Dr Shafi donates salary arrears to purchase essential medicines


COLOMBO – A Sri Lankan Muslim doctor sent on compulsory leave for 36 months with no salary, after being falsely accused of performing sterilization operations on Sinhalese women in the wake of the 2019 Easter bombings,  is planning to use his salary arrears to purchase and donate lifesaving drugs as the country’s economic crisis threatens to leave patients untreated.

Dr Shafi Sihabdeen said on Monday (13) that he was in discussion with various companies to obtain a list of essential drugs named by the Ministry of Health, and hoped to finalize the donation by next week.

“I want to give a good message that we will never ever go forward with racism. I don’t have any personal agenda. This is a genuine gesture on my part, and a blow to racism,” he said.

The health ministry on Friday (10) issued a cheque for over Rs 2.67 million as payment of arrears to Dr Sihabdeen, following an earlier agreement to settle the overdue wages before July 10.

The arrears paid include the basic salary, interim allowance, cost of living, and allowance in lieu of pension for the period of compulsory leave imposed.

Dr. Sihabdeen was sent on compulsory leave upon being arrested over unproven accusations of performing a large number of sterilization operations at the Kurunegala Teaching hospital without the consent or knowledge of the patients.

He was also accused of having amassed wealth in an illegal manner and maintaining links with a terrorist organization.

However, the Criminal Investigation Department informed the Kurunegala Magistrate’s Court in July 2019 that none of the allegations raised against Dr. Sihabdeen could be proved. He was released on bail by the Kurunegala Chief Magistrate, and the health ministry was ordered to pay his salary arrears and reinstate him to the position he held at the hospital.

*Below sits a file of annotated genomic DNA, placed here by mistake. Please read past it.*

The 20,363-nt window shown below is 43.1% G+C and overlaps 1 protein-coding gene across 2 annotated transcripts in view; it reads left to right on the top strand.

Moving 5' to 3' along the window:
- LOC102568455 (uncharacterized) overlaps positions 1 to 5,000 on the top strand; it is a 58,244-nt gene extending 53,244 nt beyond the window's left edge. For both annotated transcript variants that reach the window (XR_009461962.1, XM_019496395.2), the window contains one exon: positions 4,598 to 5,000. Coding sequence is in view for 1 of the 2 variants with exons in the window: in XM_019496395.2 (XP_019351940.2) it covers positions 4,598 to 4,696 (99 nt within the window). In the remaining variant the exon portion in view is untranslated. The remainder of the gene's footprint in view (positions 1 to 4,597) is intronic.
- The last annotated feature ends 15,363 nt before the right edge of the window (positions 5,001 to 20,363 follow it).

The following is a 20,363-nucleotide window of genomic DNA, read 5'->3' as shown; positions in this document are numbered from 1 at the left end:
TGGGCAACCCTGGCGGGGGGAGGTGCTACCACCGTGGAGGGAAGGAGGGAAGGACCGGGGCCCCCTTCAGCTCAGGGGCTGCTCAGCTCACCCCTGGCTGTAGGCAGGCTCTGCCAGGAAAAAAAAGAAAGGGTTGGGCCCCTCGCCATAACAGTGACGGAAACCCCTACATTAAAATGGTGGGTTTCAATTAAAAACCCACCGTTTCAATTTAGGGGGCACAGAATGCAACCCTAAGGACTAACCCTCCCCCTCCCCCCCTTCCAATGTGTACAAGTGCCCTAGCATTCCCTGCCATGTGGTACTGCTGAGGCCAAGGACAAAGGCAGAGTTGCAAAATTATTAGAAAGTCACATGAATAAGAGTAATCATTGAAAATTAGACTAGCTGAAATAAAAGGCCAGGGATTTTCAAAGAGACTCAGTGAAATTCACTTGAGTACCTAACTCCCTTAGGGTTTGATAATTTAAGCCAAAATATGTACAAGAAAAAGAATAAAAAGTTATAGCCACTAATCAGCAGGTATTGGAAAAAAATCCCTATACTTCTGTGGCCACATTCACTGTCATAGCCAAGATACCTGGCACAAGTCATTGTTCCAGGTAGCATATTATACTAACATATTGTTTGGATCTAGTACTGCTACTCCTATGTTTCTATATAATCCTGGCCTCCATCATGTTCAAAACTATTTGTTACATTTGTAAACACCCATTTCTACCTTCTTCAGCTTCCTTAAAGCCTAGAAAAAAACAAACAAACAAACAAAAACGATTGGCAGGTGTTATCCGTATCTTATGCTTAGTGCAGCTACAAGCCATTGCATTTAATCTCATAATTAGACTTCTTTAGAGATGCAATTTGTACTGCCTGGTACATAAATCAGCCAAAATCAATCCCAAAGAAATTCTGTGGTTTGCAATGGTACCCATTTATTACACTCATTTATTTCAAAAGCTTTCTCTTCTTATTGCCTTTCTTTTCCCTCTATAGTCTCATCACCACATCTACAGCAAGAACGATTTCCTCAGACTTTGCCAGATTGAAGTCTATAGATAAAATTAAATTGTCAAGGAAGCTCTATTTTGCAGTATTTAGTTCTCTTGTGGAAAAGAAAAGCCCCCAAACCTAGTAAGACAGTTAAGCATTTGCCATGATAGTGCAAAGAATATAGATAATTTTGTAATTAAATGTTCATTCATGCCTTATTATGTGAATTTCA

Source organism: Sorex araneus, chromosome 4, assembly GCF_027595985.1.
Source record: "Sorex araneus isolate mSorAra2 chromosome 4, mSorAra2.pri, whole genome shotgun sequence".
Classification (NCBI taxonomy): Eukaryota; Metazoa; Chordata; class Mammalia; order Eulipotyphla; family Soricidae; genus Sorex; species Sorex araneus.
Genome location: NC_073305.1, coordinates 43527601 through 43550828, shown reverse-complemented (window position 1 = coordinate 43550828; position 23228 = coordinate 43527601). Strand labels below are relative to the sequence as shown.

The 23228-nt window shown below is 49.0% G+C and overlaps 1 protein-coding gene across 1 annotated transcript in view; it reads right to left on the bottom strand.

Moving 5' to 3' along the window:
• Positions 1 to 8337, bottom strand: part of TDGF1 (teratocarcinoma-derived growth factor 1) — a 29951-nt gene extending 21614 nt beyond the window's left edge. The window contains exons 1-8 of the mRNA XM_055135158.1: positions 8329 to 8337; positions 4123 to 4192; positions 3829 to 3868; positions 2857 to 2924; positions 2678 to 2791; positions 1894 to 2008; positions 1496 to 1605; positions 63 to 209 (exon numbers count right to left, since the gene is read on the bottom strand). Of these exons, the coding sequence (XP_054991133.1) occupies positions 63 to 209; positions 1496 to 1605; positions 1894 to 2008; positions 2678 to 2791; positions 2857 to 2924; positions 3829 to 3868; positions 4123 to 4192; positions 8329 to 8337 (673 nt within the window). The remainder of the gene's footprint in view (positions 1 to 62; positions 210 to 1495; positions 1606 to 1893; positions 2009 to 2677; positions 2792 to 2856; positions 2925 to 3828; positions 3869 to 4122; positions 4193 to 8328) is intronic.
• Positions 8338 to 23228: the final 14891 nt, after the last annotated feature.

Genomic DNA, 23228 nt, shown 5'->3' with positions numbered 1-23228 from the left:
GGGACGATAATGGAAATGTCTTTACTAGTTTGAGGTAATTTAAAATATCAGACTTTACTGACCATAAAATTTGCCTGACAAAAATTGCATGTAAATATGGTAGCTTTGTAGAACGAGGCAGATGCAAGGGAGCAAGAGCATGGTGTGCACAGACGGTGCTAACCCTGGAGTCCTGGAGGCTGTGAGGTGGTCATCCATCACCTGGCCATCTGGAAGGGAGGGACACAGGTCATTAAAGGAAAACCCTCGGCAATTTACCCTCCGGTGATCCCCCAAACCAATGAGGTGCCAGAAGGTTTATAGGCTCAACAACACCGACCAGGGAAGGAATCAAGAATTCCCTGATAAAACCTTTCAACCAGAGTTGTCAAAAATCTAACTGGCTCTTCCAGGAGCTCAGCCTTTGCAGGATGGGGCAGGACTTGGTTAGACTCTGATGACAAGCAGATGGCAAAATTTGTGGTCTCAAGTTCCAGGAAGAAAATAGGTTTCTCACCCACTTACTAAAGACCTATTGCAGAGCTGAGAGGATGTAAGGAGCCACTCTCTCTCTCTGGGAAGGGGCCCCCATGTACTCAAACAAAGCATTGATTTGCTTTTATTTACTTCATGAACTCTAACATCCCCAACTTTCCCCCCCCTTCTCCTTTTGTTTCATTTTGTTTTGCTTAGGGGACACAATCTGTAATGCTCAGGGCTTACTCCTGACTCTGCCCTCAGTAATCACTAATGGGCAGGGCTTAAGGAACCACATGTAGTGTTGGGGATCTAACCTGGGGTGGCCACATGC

Dr Sihabdeen said though his salary arrears have been settled, he is yet to be reinstated to his position.

“I still have to be reinstated. We will see in the future how to give my service to society.”

Dr Sihabdeen is one of the better known cases of racial injustice in the wave of anti-Muslim violence that engulfed Sri Lanka in 2019, following the Easter attacks. A well regarded doctor, Dr Sihabdeen was accused of trying to curb the majority Sinhala Buddhist population.

He was vilified by Sri Lankan politicians and media, and the angered Sinhala Buddhist majority were sent on the warpath against him and his family with no evidence to his supposed crimes or connection to terror organizations.

Various misinformation regarding Sihabdeen’s family background, qualifications, even his son’s school admission spread through the country, and he and his family had to relocate from their home in Kurunegala due to the very real danger of being lynched by angry mobs.

“Soon after the incident, people were looking to kill my family. They were searching for my children. They were searching for my wife,” Dr Sihabdeen recalled.

“My wife had to face so many problems. She needed money for lawyers; the media was hounding her; and she needed to continue working. My kids had no education. They couldn’t get admission to schools.

“My wife faced more troubles than I did.”

Dr. Sihabdeen said that after all the trauma he, his wife and three children had to suffer, they are now doing “very well.” His wife is working at the Kandy Hospital, and his three children are studying in Kandy schools.

The fact remains that Dr Sihabdeen who was once “worshipped even by the Sinhalese patients” and “loved even by the majority” was used as a scapegoat and turned public enemy almost overnight, thanks in large put to a damaging and unsubstantiated story that appeared in a Sinhala language daily newspaper at a time when anti-Muslim sentiments was rife.

Dr Sihabdeen hopes his contribution will help people to realize the importance of banding together.

“My message to society is that we have to say no to this racism. We need to come together as Sri Lankans.”



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